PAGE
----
A look at Donald Trump’s scheduled trip to Korea

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A look at Donald Trump’s scheduled trip to Korea

U.S. President Donald Trump is set to arrive here next week on a visit that is widely expected to highlight the strength and importance of the alliance with South Korea, an official from the South Korean presidential office said Friday.

The U.S. leader will begin his two-day visit to South Korea on Tuesday with a trip to the newly renovated U.S. military base, Camp Humphreys, in Pyeongtaek, 40 miles (60 kilometers) south of Seoul, according to Nam Gwan-pyo, deputy director from the presidential National Security Office.

There, Trump will host a lunch for South Korean and U.S. armed service members. He will then receive a joint briefing of the joint forces on current conditions surrounding the Korean Peninsula.

His meeting with South Korean President Moon Jae-in will be held at the Blue House later in the day.

The meeting, the fifth of its kind since the two leaders took office, will consist of a bilateral summit and an expanded meeting, involving key government officials from both countries, according to Nam. Their previous encounters included two three-way talks involving Japanese Prime Minister Shinzo Abe.

Moon and Trump will hold a joint press event following their summit.

The South Korean president will later host a state dinner, involving dozens of government officials and other leaders from the two countries.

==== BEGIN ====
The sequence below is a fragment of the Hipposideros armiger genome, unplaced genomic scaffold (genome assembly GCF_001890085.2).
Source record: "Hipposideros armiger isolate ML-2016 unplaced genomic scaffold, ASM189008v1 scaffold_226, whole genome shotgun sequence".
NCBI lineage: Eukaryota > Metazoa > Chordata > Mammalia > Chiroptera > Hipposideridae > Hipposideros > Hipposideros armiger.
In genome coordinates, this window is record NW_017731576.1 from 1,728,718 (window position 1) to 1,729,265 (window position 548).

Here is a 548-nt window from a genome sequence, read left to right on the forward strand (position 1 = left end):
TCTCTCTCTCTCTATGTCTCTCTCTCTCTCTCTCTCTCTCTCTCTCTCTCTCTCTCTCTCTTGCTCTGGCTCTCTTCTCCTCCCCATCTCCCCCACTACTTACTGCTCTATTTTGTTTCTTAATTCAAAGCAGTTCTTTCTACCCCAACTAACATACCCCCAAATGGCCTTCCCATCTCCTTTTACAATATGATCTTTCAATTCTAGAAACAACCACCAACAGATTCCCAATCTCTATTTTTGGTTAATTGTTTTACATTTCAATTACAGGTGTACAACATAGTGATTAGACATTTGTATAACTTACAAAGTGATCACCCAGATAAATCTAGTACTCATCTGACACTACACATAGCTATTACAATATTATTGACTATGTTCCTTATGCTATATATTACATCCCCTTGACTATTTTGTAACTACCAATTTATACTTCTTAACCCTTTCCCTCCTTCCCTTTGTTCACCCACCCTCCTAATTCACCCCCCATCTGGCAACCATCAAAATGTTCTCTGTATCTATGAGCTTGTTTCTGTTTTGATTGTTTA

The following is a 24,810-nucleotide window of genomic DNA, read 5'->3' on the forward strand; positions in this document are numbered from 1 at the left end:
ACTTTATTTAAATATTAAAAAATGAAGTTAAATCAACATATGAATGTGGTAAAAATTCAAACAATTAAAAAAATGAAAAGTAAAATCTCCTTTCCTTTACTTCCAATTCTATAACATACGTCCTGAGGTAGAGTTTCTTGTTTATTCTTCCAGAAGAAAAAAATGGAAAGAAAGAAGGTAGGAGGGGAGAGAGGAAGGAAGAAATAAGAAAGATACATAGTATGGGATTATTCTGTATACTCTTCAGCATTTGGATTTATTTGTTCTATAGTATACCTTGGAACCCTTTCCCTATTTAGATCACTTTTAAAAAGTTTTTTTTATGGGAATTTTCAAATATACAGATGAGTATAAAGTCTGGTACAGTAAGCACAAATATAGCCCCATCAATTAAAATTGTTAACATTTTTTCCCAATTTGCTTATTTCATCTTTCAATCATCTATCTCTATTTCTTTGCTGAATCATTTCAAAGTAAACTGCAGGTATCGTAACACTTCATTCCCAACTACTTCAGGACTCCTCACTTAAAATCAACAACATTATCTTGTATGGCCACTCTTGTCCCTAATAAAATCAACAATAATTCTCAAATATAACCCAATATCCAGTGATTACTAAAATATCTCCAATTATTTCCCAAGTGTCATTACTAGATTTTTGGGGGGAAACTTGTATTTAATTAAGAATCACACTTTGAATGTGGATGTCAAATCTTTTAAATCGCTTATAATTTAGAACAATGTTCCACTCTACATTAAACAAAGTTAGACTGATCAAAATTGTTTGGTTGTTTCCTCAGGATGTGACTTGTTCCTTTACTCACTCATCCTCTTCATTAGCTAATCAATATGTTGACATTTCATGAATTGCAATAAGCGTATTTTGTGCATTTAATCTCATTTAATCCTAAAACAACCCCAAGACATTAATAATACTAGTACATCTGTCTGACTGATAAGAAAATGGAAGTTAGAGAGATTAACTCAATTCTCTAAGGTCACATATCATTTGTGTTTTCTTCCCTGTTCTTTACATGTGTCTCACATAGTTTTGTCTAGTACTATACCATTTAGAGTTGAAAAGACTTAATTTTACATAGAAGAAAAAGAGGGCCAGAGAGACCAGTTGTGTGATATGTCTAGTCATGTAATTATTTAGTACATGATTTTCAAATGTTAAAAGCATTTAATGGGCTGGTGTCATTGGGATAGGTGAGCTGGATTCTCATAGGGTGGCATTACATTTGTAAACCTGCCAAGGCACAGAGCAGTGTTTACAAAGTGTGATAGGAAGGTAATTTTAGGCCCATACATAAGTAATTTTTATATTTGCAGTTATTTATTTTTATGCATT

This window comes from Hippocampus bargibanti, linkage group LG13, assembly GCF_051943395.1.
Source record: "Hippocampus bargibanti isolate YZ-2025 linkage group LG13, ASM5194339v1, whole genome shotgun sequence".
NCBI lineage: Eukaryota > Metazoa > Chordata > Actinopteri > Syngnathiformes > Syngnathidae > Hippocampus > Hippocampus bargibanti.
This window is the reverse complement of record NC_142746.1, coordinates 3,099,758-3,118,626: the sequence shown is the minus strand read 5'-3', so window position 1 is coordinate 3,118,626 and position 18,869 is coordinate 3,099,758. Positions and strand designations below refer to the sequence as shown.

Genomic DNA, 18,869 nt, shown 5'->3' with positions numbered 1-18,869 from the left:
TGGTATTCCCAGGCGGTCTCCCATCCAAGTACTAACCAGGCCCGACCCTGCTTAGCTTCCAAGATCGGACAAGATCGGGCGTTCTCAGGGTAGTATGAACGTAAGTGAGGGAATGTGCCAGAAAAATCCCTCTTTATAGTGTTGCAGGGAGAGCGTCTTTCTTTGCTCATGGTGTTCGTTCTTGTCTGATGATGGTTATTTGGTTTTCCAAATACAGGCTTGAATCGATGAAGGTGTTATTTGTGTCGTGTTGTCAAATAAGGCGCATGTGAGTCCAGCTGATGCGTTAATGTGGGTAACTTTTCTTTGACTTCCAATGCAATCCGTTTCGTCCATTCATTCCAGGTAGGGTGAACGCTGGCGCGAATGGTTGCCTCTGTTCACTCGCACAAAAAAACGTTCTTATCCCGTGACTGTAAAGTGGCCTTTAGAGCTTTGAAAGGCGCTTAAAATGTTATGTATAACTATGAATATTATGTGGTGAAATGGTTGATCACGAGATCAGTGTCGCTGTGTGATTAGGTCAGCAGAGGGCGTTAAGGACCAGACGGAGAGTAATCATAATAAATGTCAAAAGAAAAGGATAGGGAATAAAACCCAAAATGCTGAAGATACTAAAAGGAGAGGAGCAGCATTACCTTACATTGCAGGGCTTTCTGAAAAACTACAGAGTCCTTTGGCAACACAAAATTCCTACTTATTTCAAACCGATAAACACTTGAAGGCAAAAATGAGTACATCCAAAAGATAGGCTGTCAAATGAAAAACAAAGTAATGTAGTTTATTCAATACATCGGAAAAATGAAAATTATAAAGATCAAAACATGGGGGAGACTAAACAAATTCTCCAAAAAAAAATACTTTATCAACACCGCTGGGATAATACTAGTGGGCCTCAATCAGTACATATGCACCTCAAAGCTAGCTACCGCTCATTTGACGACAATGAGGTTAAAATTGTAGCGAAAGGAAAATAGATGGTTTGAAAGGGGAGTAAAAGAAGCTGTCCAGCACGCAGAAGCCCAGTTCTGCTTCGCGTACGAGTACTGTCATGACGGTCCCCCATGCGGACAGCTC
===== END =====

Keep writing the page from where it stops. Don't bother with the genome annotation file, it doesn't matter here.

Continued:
Trump will be the first U.S. leader to make a state visit to South Korea in 25 years. A state visit is the highest level offered visiting foreign leaders and involves more pomp and protocol. Lesser forms are official levels, working visits and private visits. Since the last state visit by George H.W. Bush in 1992, Bill Clinton visited twice during his presidency, George W. Bush visited three times and Barack Obama visited four times.

On the second and last day of his visit, the U.S. president will visit the South Korean parliament to offer a special speech, also becoming the first U.S. president to do so in over two decades.

“A speech at the National Assembly by a U.S. president, who is making a state visit to South Korea for the first time in 25 years, can be considered very significant in itself. In addition to the head of an ally that shares common values of freedom and democracy directly speaking to our people at our National Assembly, it will mark the only opportunity for President Trump to offer the United States’ views and policy vision for the Korean Peninsula and Northeast Asia,” Nam told reporters.

The U.S. president will leave Wednesday for China, the fourth destination on his two-week Asia trip that includes stops in Japan, Vietnam and the Philippines.

Moon and Trump will rejoin in Da Nang, Vietnam later in the week when they will both attend the Asia-Pacific Economic Cooperation forum. They will meet again in Manila, where they will take part in the East Asia Summit and Association of Southeast Asian Nations forums.

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